Mainstreaming disaster risk reduction: a road towards sustainable urban development and creating safer urban communities

Mainstreaming disaster risk reduction: a road towards sustainable urban development and creating safer urban communities

How can urban development contribute to disaster risk reduction?

This paper examines the risks of natural hazards and disasters that challenge the development efforts of the urban or city development process. It also highlights how local government, as the key partner of the development process, could contribute effectively to reducing disaster risks in their respective operational areas.

In the course of the report, the author explains that rapidly expanding urbanisation is a major contributor to disaster risk in developing countries, especially flooding which is exacerbates through poor drainage systems. Other problems that have arisen due to urbanisation include:

  • improper waste management
  • poor health and sanitation
  • poor land use planning
  • poor shelter and infrastructure development
  • lack of proper road transport and communication
  • poor provision of urban services. 
The report argues that local governments could play a major role in disaster risk reduction (DRR) as they have the necessary mandate for development. To help with this, Urban Local Governments need regular practice in assessing the risk environment at micro-level to understand the factors contributing to high impact hazards, their nature and consequences.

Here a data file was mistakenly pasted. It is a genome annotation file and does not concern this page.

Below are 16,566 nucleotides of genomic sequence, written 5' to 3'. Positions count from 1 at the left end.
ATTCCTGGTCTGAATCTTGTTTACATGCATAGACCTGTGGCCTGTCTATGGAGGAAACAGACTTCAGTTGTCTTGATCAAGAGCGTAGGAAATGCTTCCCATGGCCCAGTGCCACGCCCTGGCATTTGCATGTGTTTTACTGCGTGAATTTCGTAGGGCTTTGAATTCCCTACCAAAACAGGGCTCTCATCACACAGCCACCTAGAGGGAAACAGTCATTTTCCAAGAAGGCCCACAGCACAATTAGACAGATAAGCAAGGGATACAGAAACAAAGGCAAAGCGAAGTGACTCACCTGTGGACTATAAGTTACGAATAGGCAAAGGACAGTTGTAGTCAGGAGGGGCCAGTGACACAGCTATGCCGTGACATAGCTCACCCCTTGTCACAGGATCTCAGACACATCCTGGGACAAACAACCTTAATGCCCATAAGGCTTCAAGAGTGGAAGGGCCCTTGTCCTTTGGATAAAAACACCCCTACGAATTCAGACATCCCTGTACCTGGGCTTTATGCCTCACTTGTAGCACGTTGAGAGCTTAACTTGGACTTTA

The author concludes that, when measures for reducing risk are integrated into regular development programmes or routine service functions, it will be more cost effective to deliver. At the same time, it will also ensure public safety, reduce the scale of economic impacts, and contribute to sustainability of development gains. The approach will boost the confidence of the private sector, prompting further investment which will essentially contribute to sustainable growth of urban areas, public safety and long term urban and general development of the country.

The report gives the following recommendations to Local Goverments (LGs) and other stakeholders:
  • LGs should establish city/ community-level early warning systems and set up mechanisms for quick dissemination of early warning messages
  • LGs need to involve urban communities and their organisations in designing, planning and implementing, as well as maintenance of efficient and hygienic waste disposal facilities
  • Governments should be more proactive in reducing urban risks due to geo-physical and hydro-meteorological hazards through collaborative efforts and concerted action
  • Governments ought to emphasise the importance of risk reduction and encourage participation of all stakeholders in reducing urban risks
  • Risk reduction plans should include structural interventions, and more emphasis should be placed on non-structural interventions such as public awareness raising, capacity building, early warning, and contingency planning.
  • LGs should aim to develop the capacity of first responders, who are in most cases the general public
  • LGs ought to develop long-term action plans for DRR at city level for identification of areas for reducing risk.
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